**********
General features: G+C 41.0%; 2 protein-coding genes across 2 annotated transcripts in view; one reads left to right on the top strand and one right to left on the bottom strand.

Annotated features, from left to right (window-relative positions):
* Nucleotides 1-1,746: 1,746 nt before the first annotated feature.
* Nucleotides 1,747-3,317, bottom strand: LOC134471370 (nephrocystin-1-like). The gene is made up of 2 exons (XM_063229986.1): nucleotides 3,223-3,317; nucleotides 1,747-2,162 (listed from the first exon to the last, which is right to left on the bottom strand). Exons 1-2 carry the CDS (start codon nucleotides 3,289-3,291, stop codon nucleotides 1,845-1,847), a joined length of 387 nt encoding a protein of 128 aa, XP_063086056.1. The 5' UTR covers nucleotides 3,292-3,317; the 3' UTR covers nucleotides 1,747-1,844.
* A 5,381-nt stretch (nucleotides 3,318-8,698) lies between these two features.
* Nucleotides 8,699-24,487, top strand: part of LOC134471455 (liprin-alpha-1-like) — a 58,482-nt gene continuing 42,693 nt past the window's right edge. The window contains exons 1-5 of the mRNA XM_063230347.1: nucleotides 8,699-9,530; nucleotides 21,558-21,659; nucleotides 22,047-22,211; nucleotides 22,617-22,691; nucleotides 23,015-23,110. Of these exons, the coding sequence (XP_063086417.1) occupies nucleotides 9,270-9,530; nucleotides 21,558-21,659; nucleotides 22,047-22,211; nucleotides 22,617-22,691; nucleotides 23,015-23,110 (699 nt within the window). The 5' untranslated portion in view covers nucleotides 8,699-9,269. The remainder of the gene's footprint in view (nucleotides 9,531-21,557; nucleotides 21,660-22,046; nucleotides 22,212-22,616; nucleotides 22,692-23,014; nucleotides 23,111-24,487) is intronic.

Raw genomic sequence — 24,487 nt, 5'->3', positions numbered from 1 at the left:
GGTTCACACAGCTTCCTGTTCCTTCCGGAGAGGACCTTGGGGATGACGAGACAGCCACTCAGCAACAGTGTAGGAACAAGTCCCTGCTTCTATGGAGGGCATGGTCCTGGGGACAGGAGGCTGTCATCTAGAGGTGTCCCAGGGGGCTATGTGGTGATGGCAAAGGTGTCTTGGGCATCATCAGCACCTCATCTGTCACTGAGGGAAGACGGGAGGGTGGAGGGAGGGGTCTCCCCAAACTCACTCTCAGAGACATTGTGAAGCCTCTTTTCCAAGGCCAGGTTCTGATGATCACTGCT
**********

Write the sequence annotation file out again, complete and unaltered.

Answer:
General features: G+C 41.0%; 2 protein-coding genes across 2 annotated transcripts in view; one reads left to right on the top strand and one right to left on the bottom strand.

Annotated features, from left to right (window-relative positions):
* Nucleotides 1-1,746: 1,746 nt before the first annotated feature.
* Nucleotides 1,747-3,317, bottom strand: LOC134471370 (nephrocystin-1-like). The gene is made up of 2 exons (XM_063229986.1): nucleotides 3,223-3,317; nucleotides 1,747-2,162 (listed from the first exon to the last, which is right to left on the bottom strand). Exons 1-2 carry the CDS (start codon nucleotides 3,289-3,291, stop codon nucleotides 1,845-1,847), a joined length of 387 nt encoding a protein of 128 aa, XP_063086056.1. The 5' UTR covers nucleotides 3,292-3,317; the 3' UTR covers nucleotides 1,747-1,844.
* A 5,381-nt stretch (nucleotides 3,318-8,698) lies between these two features.
* Nucleotides 8,699-24,487, top strand: part of LOC134471455 (liprin-alpha-1-like) — a 58,482-nt gene continuing 42,693 nt past the window's right edge. The window contains exons 1-5 of the mRNA XM_063230347.1: nucleotides 8,699-9,530; nucleotides 21,558-21,659; nucleotides 22,047-22,211; nucleotides 22,617-22,691; nucleotides 23,015-23,110. Of these exons, the coding sequence (XP_063086417.1) occupies nucleotides 9,270-9,530; nucleotides 21,558-21,659; nucleotides 22,047-22,211; nucleotides 22,617-22,691; nucleotides 23,015-23,110 (699 nt within the window). The 5' untranslated portion in view covers nucleotides 8,699-9,269. The remainder of the gene's footprint in view (nucleotides 9,531-21,557; nucleotides 21,660-22,046; nucleotides 22,212-22,616; nucleotides 22,692-23,014; nucleotides 23,111-24,487) is intronic.

Raw genomic sequence — 24,487 nt, 5'->3', positions numbered from 1 at the left:
GGTTCACACAGCTTCCTGTTCCTTCCGGAGAGGACCTTGGGGATGACGAGACAGCCACTCAGCAACAGTGTAGGAACAAGTCCCTGCTTCTATGGAGGGCATGGTCCTGGGGACAGGAGGCTGTCATCTAGAGGTGTCCCAGGGGGCTATGTGGTGATGGCAAAGGTGTCTTGGGCATCATCAGCACCTCATCTGTCACTGAGGGAAGACGGGAGGGTGGAGGGAGGGGTCTCCCCAAACTCACTCTCAGAGACATTGTGAAGCCTCTTTTCCAAGGCCAGGTTCTGATGATCACTGCT